Depth interviewing undertaken at length by a trained person who is able to appreciate conscious and unconscious associations and motivations and their significance. Group interviewing where between six and ten people are asked to consider the relevant subject (object) under trained supervision. Word association testing on being given a word by the interviewer, the first word that comes into the mind of the person being tested is noted. Triad testing where people are asked which out of a given three items they prefer. If the three are brands of a given type of product (or three similar types), replies may show a great deal about which features of a product most influence the buying decision. Measurement research
The objective here is to build on the motivation research by trying to quantify the issues involved.
Sample surveys are used to find out how many people buy the product, what quantity each type of buyer purchases, and where and when the product is bought. This sort of information can also be collected in retail environments at the point of sale, for example, through the use of loyalty cards.
It is also possible (less accurately) to assess roughly the importance of some reasons for buying or not buying a product. The main types of measurement are:
Random sampling where each person in the target population has an equal chance of being selected. Such samples are more likely to be representative, making predictions more reliable. However,the technique may be unfeasible in practice. Quota sampling where samples are designed to be representative with respect to pre-selected criteria. For example, if the target population is 55% women and 45% men, then a sample of 200 people could be structured so 110 women and 90 men are asked, rather than simply asking 200 people and leaving it up to chance whether or not the gender mix is typical. The main disadvantage of quota sampling is that samples may still be biased for non-selected criteria. Panelling where the sample is kept for subsequent investigations, so trends are easier to spot. Surveying by post the mail shot method. Unfortunately the sample becomes self-selecting and so may be biased. Observation e.g. through the use of cameras within supermarkets to examine how long customers spend on reading the nutritional information on food packaging.
Quantitative methods of incorporating risk and uncertainty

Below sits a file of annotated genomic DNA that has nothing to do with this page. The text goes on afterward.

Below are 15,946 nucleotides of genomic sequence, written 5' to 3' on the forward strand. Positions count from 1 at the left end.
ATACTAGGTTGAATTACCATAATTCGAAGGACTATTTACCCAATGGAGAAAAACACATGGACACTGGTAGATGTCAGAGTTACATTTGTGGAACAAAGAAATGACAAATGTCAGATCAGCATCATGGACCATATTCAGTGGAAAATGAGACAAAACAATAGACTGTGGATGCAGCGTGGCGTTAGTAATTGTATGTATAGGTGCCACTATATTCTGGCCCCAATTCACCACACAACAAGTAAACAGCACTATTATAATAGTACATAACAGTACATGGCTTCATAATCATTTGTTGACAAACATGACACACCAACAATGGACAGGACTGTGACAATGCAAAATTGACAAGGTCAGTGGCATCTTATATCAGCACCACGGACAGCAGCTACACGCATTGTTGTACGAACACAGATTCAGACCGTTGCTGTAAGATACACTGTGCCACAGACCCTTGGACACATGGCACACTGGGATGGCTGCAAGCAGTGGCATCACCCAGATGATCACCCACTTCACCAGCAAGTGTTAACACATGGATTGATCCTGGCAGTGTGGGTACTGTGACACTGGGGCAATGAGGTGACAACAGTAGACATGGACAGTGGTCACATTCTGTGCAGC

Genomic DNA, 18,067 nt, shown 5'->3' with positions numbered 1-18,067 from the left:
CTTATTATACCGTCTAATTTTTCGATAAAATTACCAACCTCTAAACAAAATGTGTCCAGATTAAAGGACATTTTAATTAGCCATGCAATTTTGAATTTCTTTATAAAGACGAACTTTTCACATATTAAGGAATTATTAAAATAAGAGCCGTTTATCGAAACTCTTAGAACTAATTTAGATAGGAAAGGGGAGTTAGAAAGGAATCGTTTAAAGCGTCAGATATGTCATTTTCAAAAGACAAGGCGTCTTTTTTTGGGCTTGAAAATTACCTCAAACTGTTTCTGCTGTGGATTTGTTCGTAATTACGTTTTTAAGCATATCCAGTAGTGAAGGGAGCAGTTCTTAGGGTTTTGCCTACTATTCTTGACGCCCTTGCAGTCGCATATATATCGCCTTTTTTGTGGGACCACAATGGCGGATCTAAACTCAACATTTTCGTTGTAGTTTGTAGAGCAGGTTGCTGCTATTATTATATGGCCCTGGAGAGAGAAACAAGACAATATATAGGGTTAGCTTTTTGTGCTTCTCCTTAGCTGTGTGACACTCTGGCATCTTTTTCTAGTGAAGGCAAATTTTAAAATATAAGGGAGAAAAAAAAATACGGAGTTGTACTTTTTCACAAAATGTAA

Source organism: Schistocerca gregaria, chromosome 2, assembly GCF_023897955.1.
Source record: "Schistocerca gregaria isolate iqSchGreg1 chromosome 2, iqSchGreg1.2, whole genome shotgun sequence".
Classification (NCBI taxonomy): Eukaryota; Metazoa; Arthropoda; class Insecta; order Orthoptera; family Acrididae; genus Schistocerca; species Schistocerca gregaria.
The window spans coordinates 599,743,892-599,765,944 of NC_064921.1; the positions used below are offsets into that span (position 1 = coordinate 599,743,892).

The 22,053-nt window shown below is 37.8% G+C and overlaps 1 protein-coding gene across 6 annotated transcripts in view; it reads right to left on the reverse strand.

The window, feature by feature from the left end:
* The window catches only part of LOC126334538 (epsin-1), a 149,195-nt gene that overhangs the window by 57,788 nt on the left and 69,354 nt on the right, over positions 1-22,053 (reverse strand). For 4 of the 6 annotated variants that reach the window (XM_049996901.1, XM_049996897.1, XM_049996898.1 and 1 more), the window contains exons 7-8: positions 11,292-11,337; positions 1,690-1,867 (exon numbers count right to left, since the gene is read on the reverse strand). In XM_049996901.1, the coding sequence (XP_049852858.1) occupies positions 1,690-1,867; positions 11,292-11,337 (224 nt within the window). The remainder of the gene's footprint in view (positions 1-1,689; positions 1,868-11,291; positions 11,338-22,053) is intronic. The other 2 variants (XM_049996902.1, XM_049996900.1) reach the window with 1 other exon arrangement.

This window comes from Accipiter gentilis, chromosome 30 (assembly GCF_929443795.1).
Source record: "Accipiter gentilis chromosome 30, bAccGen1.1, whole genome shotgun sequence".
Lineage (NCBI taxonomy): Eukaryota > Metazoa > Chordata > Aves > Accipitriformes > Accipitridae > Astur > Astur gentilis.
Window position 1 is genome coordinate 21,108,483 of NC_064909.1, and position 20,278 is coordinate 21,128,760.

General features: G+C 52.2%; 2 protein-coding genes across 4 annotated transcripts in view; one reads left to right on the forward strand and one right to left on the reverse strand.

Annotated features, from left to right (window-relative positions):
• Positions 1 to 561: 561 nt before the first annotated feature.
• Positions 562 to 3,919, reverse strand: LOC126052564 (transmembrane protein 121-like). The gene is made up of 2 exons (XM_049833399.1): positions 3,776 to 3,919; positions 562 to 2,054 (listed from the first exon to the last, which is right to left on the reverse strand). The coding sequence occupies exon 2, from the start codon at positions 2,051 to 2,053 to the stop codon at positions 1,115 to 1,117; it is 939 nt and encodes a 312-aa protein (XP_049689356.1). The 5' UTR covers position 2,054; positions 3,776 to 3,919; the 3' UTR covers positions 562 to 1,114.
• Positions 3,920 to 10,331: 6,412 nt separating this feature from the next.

In addition to the research techniques discussed, the following methods can be used to address risk or uncertainty. To access these either click on the links below or on the relevant part of the above diagram.
Sensitivity Analysis looks at varying key estimates to see how much safety margin we have before the decision we are making will change. For example, based on a selling price of £5 a project is worthwhile but if it drops by more than 10% to below £4.50, then the project should be rejected. Simulation is a method where random numbers are used to generate different possible scenarios, which can then be solved. The process is re-run many times to then get an idea of the spread of possible outcomes Expected Values (EV) are essentially averages. For example, instead of saying that is an equal probability that sales could be 100,000 or 150,000 units (two possibilities) we solve the problem using an average of 125,000 units (one estimate). Payoff tables are a simple way of showing the different possible scenarios and their respective payoffs - i.e. the profit or loss of each. Maximax, maximin and minimax regret are different perspectives that can be applied to payoff tables. Once we know the different possible outcomes we can identify which decision is best for a particular investor based on their risk aversion.
Decision Trees are a way of representing more complex decisions, probabilities and outcomes.
Created at 6/1/2012 3:03 PM by System Account
(GMT) Greenwich Mean Time : Dublin, Edinburgh, Lisbon, London
Last modified at 11/14/2012 2:49 PM by System Account
(GMT) Greenwich Mean Time : Dublin, Edinburgh, Lisbon, London